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Managing Employee Benefits: A Three-Legged Stool of Protection

PNN_1501For many design firms, the ability to offer and maintain competitive employee benefit programs continues to be one of the keys to attracting and retaining the best available talent.  Yet, the regulatory and legal environment within which these benefit plans are being designed and administered is more complex than ever.  Not only are there ERISA issues, but there is a literal alphabet soup of COBRA, FMLA, HIPAA, etc. With this greater complexity and heightened scrutiny comes risk:  risk for the company itself, and the executives and administrators responsible for overseeing and administering the benefit plans.

The good news is that the risks are manageable and design firms with employee benefit programs can take advantage of a three-legged stool of insurance protection – Employee Benefits Liability Insurance, ERISA Bonds, and Fiduciary Liability Insurance.  Many executives and administrators are confused about what each of these covers and whether or not they need them. This article will explain how each coverage evolved and what specific exposures they address.  We also examine some risk scenarios based on actual litigation.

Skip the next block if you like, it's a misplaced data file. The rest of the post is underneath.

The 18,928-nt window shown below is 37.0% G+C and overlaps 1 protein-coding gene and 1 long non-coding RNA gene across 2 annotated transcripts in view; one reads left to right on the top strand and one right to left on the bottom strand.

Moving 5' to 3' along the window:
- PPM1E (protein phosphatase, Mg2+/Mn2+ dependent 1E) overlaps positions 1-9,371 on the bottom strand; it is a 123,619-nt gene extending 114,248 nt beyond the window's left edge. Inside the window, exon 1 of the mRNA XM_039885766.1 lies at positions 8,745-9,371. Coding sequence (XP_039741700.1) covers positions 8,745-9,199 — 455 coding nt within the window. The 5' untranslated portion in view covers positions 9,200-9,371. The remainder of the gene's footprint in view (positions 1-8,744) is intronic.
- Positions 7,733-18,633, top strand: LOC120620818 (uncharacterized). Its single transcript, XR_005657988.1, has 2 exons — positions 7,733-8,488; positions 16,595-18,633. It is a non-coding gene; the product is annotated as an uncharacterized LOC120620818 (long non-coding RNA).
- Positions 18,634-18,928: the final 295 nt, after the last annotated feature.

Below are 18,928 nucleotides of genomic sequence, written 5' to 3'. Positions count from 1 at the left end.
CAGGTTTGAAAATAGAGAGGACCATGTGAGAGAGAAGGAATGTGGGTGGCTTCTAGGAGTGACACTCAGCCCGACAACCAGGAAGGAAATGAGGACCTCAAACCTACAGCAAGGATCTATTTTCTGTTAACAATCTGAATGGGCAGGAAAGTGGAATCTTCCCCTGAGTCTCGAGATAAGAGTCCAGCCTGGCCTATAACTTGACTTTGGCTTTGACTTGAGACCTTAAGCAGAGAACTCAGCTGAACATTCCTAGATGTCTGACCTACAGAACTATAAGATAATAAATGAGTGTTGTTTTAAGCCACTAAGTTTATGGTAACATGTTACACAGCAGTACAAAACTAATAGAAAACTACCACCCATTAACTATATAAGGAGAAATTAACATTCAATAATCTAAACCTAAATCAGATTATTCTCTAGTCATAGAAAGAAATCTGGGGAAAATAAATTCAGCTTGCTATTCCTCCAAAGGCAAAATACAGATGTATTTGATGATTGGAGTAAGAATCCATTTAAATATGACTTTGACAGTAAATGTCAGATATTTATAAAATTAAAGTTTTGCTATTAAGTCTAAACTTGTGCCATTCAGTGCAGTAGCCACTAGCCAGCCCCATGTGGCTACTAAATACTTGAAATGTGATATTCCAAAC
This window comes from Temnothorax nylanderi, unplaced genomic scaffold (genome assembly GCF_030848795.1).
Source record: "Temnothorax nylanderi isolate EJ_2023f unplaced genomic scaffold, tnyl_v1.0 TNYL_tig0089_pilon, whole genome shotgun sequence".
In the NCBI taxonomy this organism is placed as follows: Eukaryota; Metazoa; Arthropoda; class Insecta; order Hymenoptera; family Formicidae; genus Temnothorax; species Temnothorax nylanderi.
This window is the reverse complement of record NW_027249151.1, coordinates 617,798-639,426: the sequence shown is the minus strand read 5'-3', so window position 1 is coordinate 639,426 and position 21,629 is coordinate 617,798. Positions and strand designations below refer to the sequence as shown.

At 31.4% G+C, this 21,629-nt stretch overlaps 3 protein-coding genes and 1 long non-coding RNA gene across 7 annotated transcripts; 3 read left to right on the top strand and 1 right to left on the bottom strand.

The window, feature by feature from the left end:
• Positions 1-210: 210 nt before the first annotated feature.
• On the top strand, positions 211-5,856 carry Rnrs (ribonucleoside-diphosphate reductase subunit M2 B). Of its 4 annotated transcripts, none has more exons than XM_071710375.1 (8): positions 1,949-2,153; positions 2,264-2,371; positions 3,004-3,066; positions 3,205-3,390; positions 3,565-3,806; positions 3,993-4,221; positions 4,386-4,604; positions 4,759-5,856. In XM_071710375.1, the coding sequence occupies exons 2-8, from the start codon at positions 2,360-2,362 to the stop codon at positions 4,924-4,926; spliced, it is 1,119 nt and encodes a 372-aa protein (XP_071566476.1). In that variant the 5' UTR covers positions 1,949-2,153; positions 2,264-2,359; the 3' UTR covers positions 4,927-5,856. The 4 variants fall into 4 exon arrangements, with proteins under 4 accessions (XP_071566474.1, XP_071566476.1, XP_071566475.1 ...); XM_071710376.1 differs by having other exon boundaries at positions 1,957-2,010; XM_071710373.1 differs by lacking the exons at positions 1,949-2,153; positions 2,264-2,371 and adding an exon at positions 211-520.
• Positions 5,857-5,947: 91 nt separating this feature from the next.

Employee Benefits Liability Insurance

Employee Benefits Liability insurance (EBL) very simply provides protection against claims arising from errors in the administration of employee benefit plans.  This coverage was developed in the mid-1970s largely in response to exposures that arose from the 1962 court decision in Gediman v. Anheuser Busch.  In this case, an employer was held accountable to the estate of a former employee for providing incorrect information to the health insurance company, which then in turn denied the employee’s claim.  Thus, EBL insurance addresses claims arising out of errors or omissions in the administration of benefit plans. Three typical exposure scenarios covered by EBL insurance include:

  1. An employer failing to properly enroll an employee for health insurance coverage, resulting in a denial of coverage.